This video gives a brief picture of what FDIC's lady Sheila Bair is doing.
However, the title is inaccurate. It is NOT Indymac, a victim of FDIC receivership! FDIC just robbed Indymac's investors, took over everything for nothing at the onset, and then transferred these assets to FDIC's friends loaded with taxpayer's money.
While those big fat cats are having a chunk of fish fillet by making hundreds of thousand dollars per case through abnormal FED TARP or something like FDIC loss sharing program, why they want to be bothered to do their normal lending business: making a loan to average Joe to earn thousands of dollar out of each application?
So 2 weeks ago, I said to Jerry, a son of my good friend who has 20% down payment, 800+ FICO score and a decent long time job, "don't blame your bank! As opposed to their no risk, easy money or profit from FED, your bank has a "decent or legitimate" risk concern about your job stability." (That is the reason they gave to Jerry for rejecting his loan request. His employer is a small business has provern track record of profit and survival in the past years; but may fail at this difficult time in eyes of the banker.)
You'd be better off to have HUD lined up as your friend too. And go for HUD 3% down payment program. (Why Jerry has to have his conscience of responsibility to pay more down payment or has to care if it is a new hybrid of subprime loan as long as it is guaranteed by HUD.)
Next, how about AMC which has just popped up trying to provide a "buffer zone" to cut off so-called "Appraisal fraud"? Acting as an independent appraisal management company, did it provide a more realistic appraisal method so far? NO, absolutely not. What the result is? To cover up the symptoms, not to cure the cause.
Clearly it ripe off the average appraiser whose fee is dramatically reduced about half to $200 a case, let alone he has to pay membership fee to an AMC to get a chance to receive an order or assignment. (Gee! An appraiser has to pay about $300 fee to join an AMC in order to be chosen for doing an appraisal. And remember there are more than 30 AMC now. How much he has to pay if he wants to join all of them? Almost $10,000. That is a killing!) But a banker still pays $400 as usual, where the $200 went to? The middle man: AMC. Who are those 30+ AMC? Good question? A whole bunch of lawyers, right?
Then, next, can anyone tell us what is going on behind the scene of AIG SWAP insurance? If not, why so many sellers/bankers refuse to give out the information or disclosure about its insurance claim when the REO is about to be sold? Big hidden profits to those predators, they don't want us know.
Do you want to exercise your "TEA" party's right? Give me a break! Sarah Pailin. What are you going to do about it, down there in Tennessee? Just take a deep breath and look up there in New York, Ben Bernanke refused to answer Bloomberg.com's request of transparency and dared to face a lawsuit.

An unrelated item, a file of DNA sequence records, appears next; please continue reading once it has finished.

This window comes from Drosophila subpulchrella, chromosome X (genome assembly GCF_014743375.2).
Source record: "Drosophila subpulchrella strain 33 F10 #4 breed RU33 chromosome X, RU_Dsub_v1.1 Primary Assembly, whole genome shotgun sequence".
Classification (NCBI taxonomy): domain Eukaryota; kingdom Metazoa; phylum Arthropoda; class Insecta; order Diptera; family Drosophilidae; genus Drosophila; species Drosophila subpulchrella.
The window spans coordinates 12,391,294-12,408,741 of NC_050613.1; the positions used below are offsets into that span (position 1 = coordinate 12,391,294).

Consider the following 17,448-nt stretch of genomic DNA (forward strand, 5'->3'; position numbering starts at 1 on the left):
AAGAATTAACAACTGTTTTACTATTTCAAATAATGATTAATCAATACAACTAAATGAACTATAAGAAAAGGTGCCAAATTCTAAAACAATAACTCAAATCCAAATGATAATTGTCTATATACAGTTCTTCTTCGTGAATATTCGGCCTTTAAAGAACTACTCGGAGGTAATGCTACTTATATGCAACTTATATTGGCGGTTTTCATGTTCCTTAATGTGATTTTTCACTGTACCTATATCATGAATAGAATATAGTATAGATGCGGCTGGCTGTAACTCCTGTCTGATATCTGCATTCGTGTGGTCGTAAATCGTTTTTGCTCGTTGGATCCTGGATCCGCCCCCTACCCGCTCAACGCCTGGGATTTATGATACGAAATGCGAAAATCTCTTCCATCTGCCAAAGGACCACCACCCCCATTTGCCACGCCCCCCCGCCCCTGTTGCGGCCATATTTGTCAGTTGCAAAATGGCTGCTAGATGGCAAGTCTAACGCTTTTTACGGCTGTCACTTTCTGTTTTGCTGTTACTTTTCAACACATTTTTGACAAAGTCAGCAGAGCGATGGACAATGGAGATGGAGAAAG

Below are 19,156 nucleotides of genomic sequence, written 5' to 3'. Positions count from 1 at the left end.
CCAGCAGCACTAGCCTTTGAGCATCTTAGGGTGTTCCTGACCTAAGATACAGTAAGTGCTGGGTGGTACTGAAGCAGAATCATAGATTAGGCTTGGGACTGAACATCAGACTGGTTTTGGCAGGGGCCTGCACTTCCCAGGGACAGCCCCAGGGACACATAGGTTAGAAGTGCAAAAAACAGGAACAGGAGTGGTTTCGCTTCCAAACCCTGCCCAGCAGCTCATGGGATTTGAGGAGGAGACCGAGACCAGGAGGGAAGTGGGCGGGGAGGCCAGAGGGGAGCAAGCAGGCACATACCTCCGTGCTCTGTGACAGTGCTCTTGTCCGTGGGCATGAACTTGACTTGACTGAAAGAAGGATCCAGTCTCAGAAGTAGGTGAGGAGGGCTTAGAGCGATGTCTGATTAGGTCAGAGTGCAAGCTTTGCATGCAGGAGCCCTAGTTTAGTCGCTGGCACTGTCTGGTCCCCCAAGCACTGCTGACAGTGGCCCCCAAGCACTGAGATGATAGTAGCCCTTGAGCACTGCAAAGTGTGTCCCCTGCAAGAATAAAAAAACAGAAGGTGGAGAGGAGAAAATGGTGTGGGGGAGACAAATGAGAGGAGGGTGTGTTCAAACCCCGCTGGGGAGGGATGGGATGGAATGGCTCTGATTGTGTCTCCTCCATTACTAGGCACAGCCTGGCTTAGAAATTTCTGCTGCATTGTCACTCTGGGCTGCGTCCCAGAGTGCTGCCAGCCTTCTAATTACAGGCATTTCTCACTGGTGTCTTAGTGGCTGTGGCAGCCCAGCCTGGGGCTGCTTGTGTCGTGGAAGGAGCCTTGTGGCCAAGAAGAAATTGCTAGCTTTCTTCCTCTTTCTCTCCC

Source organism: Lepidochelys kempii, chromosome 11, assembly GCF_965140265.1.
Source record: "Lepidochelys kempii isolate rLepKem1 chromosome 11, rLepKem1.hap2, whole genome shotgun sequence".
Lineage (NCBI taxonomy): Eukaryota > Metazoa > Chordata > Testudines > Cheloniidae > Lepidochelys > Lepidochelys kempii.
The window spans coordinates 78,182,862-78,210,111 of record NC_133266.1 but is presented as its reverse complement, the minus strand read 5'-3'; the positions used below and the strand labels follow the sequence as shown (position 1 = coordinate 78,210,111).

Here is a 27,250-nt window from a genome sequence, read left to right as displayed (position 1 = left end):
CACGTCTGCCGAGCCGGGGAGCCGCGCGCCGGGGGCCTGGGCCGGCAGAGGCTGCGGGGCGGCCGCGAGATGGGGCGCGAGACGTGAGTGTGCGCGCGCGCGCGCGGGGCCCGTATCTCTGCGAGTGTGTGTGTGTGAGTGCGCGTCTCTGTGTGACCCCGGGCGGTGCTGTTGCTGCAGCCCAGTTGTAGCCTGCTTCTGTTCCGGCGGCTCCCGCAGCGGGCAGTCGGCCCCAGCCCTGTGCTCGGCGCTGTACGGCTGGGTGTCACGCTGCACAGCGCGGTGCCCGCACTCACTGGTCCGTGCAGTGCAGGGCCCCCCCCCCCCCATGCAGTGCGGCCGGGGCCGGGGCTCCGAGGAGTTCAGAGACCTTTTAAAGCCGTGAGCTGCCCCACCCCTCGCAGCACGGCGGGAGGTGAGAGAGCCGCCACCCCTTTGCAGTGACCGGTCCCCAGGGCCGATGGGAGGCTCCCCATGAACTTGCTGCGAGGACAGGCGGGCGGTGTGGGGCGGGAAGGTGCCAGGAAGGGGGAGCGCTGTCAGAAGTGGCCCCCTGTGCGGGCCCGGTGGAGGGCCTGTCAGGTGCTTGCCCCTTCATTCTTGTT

- 2樓. 曾太公2010/02/17 09:31Who is lying or who shall be blaimed?
GB: (February 16, 2010 10:49am)I've personally read the Loss Sharing Agreement that outlines the terms for the Indymac acquisition (by Soros and other private equity groups) and this video is accurate. In my view this deal represents an outright theft from the taxpayers and and accomplishes the opposite of what Obama and other bureaucrats of both parties have promised us they would do with our money via their outrageous "stimulus" programs. If the popular press was more intelligent this would be front page news until the deal was re-cut and a few politicians lost their jobs.
- 1樓. 曾太公2010/02/17 08:50FDIC Press Releases
FDIC Provides Additional Information on its Loss Share Agreement With OneWest Bank
February 12, 2010
FDIC Director of Public Affairs Andrew Gray said, "It is unfortunate but necessary to respond to blatantly false claims in a web video that is being circulated about the loss-sharing agreement between the FDIC and OneWest Bank. Here are the facts: OneWest has not been paid one penny by the FDIC in loss-share claims. The loss-share agreement is limited to 7% of the total assets that OneWest services, and OneWest must first take more than $2.5 billion in losses before it can make a loss-share claim on owned assets. In order to be paid through loss share, OneWest must have adhered to the Home Affordable Modification Program (HAMP).
The producers of this video perpetuate other falsehoods. The FDIC has not requested to borrow money from the Treasury Department. Indeed, we continue to be funded by the banking industry through assessments, not by taxpayers as claimed in the video.
This video has no credibility. Regardless of the personal or professional motivations behind its production, there is always a responsibility to be factually correct and transparent. The FDIC made available a fact sheet on the day that the sale of IndyMac was announced that details the terms of the contract. It's too bad that the creators of this video opted to premise it on falsehoods."